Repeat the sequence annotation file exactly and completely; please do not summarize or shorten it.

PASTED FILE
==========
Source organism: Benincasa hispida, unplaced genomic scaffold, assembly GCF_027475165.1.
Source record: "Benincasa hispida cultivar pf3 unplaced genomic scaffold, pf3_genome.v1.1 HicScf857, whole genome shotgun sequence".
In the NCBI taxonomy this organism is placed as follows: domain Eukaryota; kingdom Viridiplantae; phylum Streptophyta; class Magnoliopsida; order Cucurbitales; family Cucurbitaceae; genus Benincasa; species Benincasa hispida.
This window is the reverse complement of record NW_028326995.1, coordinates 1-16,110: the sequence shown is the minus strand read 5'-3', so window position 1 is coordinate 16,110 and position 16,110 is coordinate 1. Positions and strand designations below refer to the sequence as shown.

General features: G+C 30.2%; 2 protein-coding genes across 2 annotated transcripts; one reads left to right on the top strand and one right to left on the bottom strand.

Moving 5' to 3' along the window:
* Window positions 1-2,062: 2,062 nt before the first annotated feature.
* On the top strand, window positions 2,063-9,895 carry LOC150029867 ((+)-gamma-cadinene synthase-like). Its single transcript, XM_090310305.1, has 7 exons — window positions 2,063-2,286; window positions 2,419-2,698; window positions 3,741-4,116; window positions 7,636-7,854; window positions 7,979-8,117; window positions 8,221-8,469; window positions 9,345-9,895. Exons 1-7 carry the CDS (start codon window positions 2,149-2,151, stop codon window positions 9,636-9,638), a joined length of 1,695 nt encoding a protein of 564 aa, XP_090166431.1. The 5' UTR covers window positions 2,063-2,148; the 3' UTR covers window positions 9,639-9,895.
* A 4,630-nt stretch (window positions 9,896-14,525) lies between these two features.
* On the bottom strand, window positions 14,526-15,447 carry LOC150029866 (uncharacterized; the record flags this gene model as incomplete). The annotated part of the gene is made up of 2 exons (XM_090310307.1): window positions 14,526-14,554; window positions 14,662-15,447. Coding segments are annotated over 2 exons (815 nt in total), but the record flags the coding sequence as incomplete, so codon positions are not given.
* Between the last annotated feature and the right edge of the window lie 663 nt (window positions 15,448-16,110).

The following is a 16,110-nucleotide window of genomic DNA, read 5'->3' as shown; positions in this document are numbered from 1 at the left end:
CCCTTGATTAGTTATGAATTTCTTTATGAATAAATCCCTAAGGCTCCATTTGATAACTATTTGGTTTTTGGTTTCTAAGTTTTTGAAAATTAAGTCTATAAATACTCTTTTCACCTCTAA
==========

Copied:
Source organism: Benincasa hispida, unplaced genomic scaffold, assembly GCF_027475165.1.
Source record: "Benincasa hispida cultivar pf3 unplaced genomic scaffold, pf3_genome.v1.1 HicScf857, whole genome shotgun sequence".
In the NCBI taxonomy this organism is placed as follows: domain Eukaryota; kingdom Viridiplantae; phylum Streptophyta; class Magnoliopsida; order Cucurbitales; family Cucurbitaceae; genus Benincasa; species Benincasa hispida.
This window is the reverse complement of record NW_028326995.1, coordinates 1-16,110: the sequence shown is the minus strand read 5'-3', so window position 1 is coordinate 16,110 and position 16,110 is coordinate 1. Positions and strand designations below refer to the sequence as shown.

General features: G+C 30.2%; 2 protein-coding genes across 2 annotated transcripts; one reads left to right on the top strand and one right to left on the bottom strand.

Moving 5' to 3' along the window:
* Window positions 1-2,062: 2,062 nt before the first annotated feature.
* On the top strand, window positions 2,063-9,895 carry LOC150029867 ((+)-gamma-cadinene synthase-like). Its single transcript, XM_090310305.1, has 7 exons — window positions 2,063-2,286; window positions 2,419-2,698; window positions 3,741-4,116; window positions 7,636-7,854; window positions 7,979-8,117; window positions 8,221-8,469; window positions 9,345-9,895. Exons 1-7 carry the CDS (start codon window positions 2,149-2,151, stop codon window positions 9,636-9,638), a joined length of 1,695 nt encoding a protein of 564 aa, XP_090166431.1. The 5' UTR covers window positions 2,063-2,148; the 3' UTR covers window positions 9,639-9,895.
* A 4,630-nt stretch (window positions 9,896-14,525) lies between these two features.
* On the bottom strand, window positions 14,526-15,447 carry LOC150029866 (uncharacterized; the record flags this gene model as incomplete). The annotated part of the gene is made up of 2 exons (XM_090310307.1): window positions 14,526-14,554; window positions 14,662-15,447. Coding segments are annotated over 2 exons (815 nt in total), but the record flags the coding sequence as incomplete, so codon positions are not given.
* Between the last annotated feature and the right edge of the window lie 663 nt (window positions 15,448-16,110).

The following is a 16,110-nucleotide window of genomic DNA, read 5'->3' as shown; positions in this document are numbered from 1 at the left end:
CCCTTGATTAGTTATGAATTTCTTTATGAATAAATCCCTAAGGCTCCATTTGATAACTATTTGGTTTTTGGTTTCTAAGTTTTTGAAAATTAAGTCTATAAATACTCTTTTCACCTCTAA